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Manage your Laravel Horizon instances with Observer

Introduction
Manage your Laravel Horizon instances with Observer

If you are a Laravel developer, chances are you've probably heard about Laravel Horizon and used it for monitoring your queues. In case you haven't, here is a short introduction from the Laravel documentation:

Laravel Horizon provides a beautiful dashboard and code-driven configuration for your Laravel powered Redis queues. Horizon allows you to easily monitor key metrics of your queue system such as job throughput, runtime, and job failures.

I've been using Laravel Horizon for almost every Laravel application. It's super convenient to have an easy way to monitor your queues. Now, suppose you are like me and have a couple of dozens of tabs open. In that case, it can be pretty frustrating to find the correct tab with your Horizon instance, especially when working with multiple Horizon instances across numerous environments.

So I decided to take a look at the inner workings of Horizon and see if I could make my implementation and what is cool is that Laravel Horizon ships with an API. So I went ahead and started working on a dedicated desktop application that would integrate with Horizon's API and make it super easy to jump across my Horizon instances.

In the end, I might have gone a bit overboard 🙈, but I think the final result is something I will use daily, and I think you will too. So without further ado, I would like to present Observer.

Observer Dashboard

Observer is an Electron desktop application, which means I've used HTML, CSS, and Javascript or, more specifically, React, NextJS, and Tailwind CSS. These technologies together have been quite a joy to work with.

Observer boosts your productivity, given you now have a single application to manage all your Horizon instances. Adding a new instance only takes two minutes.

Required Laravel configuration

Observer uses Horizon's API from a 'different' domain; you need to configure your Laravel application to allow remote requests to the Horizon API endpoint via the CORS settings. Open config/cors.php and add horizon/* to the paths:

<?php

return [
 
    'paths' => ['horizon/*'],

    // ...
];
config/cors.php

Observer will now be able to present all information. If you want to manage tags or retry jobs, you will need to add an exception to the VerifyCsrfToken middleware. Given we are making stateless requests, we don't have an csrf token. Open app/Http/Middleware/VerifyCsrfToken.php and add horizon/*:

class VerifyCsrfToken extends Middleware
{
    /**
     * The URIs that should be excluded from CSRF verification.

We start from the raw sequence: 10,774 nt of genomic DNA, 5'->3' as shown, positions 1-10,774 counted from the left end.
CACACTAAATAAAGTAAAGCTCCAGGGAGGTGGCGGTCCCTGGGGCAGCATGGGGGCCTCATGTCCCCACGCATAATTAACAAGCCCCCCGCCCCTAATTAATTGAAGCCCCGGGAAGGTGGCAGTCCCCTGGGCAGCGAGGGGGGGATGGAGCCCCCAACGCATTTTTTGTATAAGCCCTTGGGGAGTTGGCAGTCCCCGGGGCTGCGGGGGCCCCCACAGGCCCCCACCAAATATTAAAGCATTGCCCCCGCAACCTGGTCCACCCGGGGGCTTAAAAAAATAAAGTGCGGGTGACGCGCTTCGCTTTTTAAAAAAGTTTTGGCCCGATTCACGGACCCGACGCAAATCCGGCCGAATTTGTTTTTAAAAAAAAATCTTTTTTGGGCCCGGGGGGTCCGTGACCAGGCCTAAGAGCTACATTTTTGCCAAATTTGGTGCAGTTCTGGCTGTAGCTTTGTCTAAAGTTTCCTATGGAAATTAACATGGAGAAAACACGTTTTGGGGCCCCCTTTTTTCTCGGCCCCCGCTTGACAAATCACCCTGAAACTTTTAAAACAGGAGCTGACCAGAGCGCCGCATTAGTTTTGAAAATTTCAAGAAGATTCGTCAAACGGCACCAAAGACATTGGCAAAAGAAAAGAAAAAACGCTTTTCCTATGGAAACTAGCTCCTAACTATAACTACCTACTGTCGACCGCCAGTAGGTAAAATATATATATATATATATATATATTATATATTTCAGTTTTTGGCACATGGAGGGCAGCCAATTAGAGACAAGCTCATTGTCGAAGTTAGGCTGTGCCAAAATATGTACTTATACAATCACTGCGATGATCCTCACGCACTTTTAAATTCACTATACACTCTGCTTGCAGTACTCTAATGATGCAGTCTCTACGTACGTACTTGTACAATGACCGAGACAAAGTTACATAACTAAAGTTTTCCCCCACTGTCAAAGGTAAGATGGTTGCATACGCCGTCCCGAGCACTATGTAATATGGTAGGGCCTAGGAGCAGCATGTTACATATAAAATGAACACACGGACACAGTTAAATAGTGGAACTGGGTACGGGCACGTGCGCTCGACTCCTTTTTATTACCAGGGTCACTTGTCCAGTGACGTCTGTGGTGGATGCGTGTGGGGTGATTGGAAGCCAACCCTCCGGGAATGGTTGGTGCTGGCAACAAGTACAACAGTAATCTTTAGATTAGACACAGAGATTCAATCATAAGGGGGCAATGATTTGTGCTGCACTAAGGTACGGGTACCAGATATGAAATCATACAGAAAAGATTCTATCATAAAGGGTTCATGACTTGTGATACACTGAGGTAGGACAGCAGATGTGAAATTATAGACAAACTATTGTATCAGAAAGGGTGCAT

*
     * @var array
     */
    protected $except = [
        'horizon/*'
    ];
}

This change is all it takes for Observer to do its magic for your local environment, given Horizon doesn't do any authorization locally.

Horizon will verify if you can view the Horizon dashboard via the viewHorizon ability for any other environment like acceptance, testing, staging, and production. Right now, you are probably verifying this permission by checking the current authenticated user. Let's change this so we can authenticate via an API key.

Let's open app/Providers/HorizonServiceProvider.php and replace the gate method:

    /**
     * Register the Horizon gate.
     *
     * This gate determines who can access Horizon in non-local environments.
     *
     * @return void
     */
    protected function gate()
    {
        Gate::define('viewHorizon', function ($user = null) {
            if (empty($user)) {
                return request()->bearerToken() === config('services.horizon.secret');
            } else {
                return in_array($user->email, [
                    // your email
                ]);
            }
        });
    }

This change will use the Authorization header instead of the user if Laravel did not detect a logged-in user. It's best practice not to include any credentials in your code, so that's why we are referencing our services.php instead. We need to make sure we add this, of course:

<?php

return [

    /*
    |--------------------------------------------------------------------------
    | Third Party Services
    |--------------------------------------------------------------------------
    |
    | This file is for storing the credentials for third party services such
    | as Mailgun, Postmark, AWS and more. This file provides the de facto
    | location for this type of information, allowing packages to have
    | a conventional file to locate the various service credentials.
    |
    */
    
    // ...
    
    'horizon' => [
        'secret' => env('HORIZON_SECRET')
    ],

];    

Now you can add your secret to your .env file, and you are all set!

Add your first Laravel Horizon instance.

Launch Observer and add your first Horizon instance. Tip! You can use the ⌘+N shortcut on your keyboard to quickly add a new Horizon instance.

Add new Horizon instance prompt ⌘+N.

Please enter the name of your Laravel application, the Horizon URL, your authorization / API key we defined earlier for production environments, and optionally a label to make it easier to differentiate environments.

You should now see the dashboard with information about your queue 😎. Tip! Besides clicking the instance switcher in the bottom left corner, you can quickly navigate between Horizon instances via the ⌘+K shortcut on your keyboard.

Horizon instance switcher (⌘+K)

Now it's time to explore all the sections 🤩 have fun! You can get your copy of Observer at observer.dev.

I'm looking forward to hearing your feedback. Drop me a message on Twitter.

Philo Hermans
Author

Philo Hermans

Software Engineer, Laravel enthusiast & Business NLP Practitioner. Previously founder & CTO @ Wonderkind.

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